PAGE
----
Emergency Physician Advocacy and The Covid Crisis
The 2020 ACEP Leadership and Advocacy Conference (LAC) was much different this year - as COVID-19 caused the cancellation of in-person meetings. Instead of emergency physicians descending on Capitol Hill in April, we were able to meet virtually with our legislative representatives via telephone conferences set up by Soap-Box Consulting. I was part of our Louisiana contingent, and we were able to present multiple issues of concern on the part of ACEP. The key issues for us during this pandemic included personal protective equipment (PPE), testing, liability protection, and coverage/balanced billing.
We discussed PPE, and the lack thereof, at length. We were able to personalize stories of PPE shortages, reusing N-95 masks and gowns, and tell about our own fears for personal safety given the risks we were all taking to care for patients. The Ask was to prioritize PPE for emergency physicians and other frontline personnel, and to have federal efforts with centralized coordination. We also requested for federal help to invoke the full use of the Defense Production Act and the depletion of the Strategic National Stockpile to make sure that PPE would be available at the bedside. This topic also gave a segue to discuss our rights to wear our own PPE and be protected from punitive hospital actions, as had already occurred in some emergency departments.
Next, we went over the problems of testing availability and accuracy. Early on during COVID, there was a tremendous delay in the results, and it was difficult to make management decisions. Aside from the limited availability of testing, the accuracy reported in some reports was only approximately 70% sensitive, and often collector dependent. This will have a significant impact in population management and contact tracing. We reported the desperate need for improved testing and felt that the staff understood this and would relay these concerns.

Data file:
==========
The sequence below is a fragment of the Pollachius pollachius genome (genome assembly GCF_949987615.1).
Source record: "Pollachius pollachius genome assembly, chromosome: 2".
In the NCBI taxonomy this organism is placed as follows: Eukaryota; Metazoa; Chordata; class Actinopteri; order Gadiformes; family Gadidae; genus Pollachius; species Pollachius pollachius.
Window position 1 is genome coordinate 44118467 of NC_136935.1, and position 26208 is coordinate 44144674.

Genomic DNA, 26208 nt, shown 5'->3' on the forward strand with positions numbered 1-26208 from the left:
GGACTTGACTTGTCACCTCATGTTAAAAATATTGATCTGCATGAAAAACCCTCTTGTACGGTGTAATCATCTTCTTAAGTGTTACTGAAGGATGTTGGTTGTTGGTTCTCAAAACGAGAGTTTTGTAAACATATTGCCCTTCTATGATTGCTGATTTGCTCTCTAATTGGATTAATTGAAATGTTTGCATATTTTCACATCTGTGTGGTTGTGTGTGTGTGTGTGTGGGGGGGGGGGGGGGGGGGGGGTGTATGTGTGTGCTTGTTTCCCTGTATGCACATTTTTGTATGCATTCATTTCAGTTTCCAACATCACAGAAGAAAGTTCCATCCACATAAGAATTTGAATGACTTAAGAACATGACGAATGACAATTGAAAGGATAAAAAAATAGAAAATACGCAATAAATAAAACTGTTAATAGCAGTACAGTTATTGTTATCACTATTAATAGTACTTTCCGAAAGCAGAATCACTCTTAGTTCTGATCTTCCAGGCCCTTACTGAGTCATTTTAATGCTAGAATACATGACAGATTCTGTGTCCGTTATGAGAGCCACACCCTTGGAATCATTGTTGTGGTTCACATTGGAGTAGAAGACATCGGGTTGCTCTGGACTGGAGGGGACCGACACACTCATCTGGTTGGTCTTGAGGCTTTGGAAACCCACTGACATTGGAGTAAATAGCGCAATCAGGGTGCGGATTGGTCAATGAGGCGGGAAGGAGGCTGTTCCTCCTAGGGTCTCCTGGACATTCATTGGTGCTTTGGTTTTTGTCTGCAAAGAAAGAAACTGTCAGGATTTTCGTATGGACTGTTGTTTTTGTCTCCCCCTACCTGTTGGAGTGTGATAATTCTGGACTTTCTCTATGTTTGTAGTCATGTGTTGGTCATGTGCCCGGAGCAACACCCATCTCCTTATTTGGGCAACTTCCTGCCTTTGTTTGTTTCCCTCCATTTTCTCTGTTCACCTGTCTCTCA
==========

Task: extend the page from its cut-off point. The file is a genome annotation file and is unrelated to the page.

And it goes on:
Our next topic of discussion was our liability issue. As EM physicians, we have significant potential medico-legal liability while trying to adhere to rapidly changing recommendations, also while facing shortages of supplies, tests, and medications. Our lobby group reminded them that the CARES Act included Good Samaritan language providing liability protections for volunteer health care professionals during COVID-19 but did not include the same protections for non-volunteer regular workers. We encouraged them to press to extend broad civil immunity at the federal level to protect us while we are providing care to patients during this pandemic.
Lastly, our Louisiana group was very interested in the issue of coverage, relating to surprise medical billing. We promoted the type of baseball-style arbitration as advocated by ACEP, and also previously sponsored by our Senator Bill Cassidy. During the CARES Act meetings, there had been some effort by legislators to include the insurer-friendly surprise billing proposal, but ACEP was able to block it at that time. We voiced our concern that "Now is not the time" to include non-COVID issues into other COVID bills, and that we need to deal with the current issues at hand - and not have hasty surprise billing provisions included in future COVID-19 relief legislation.
Overall, we felt like we had a very productive day lobbying for emergency physicians/ACEP during our Virtual Hill Day. Our EM topics were at the forefront of interest during this COVID pandemic, and I felt like the legislative staff were interested in hearing from the front lines. Hopefully, this will help make a difference in these issues going forward.
Deborah Fletcher, MD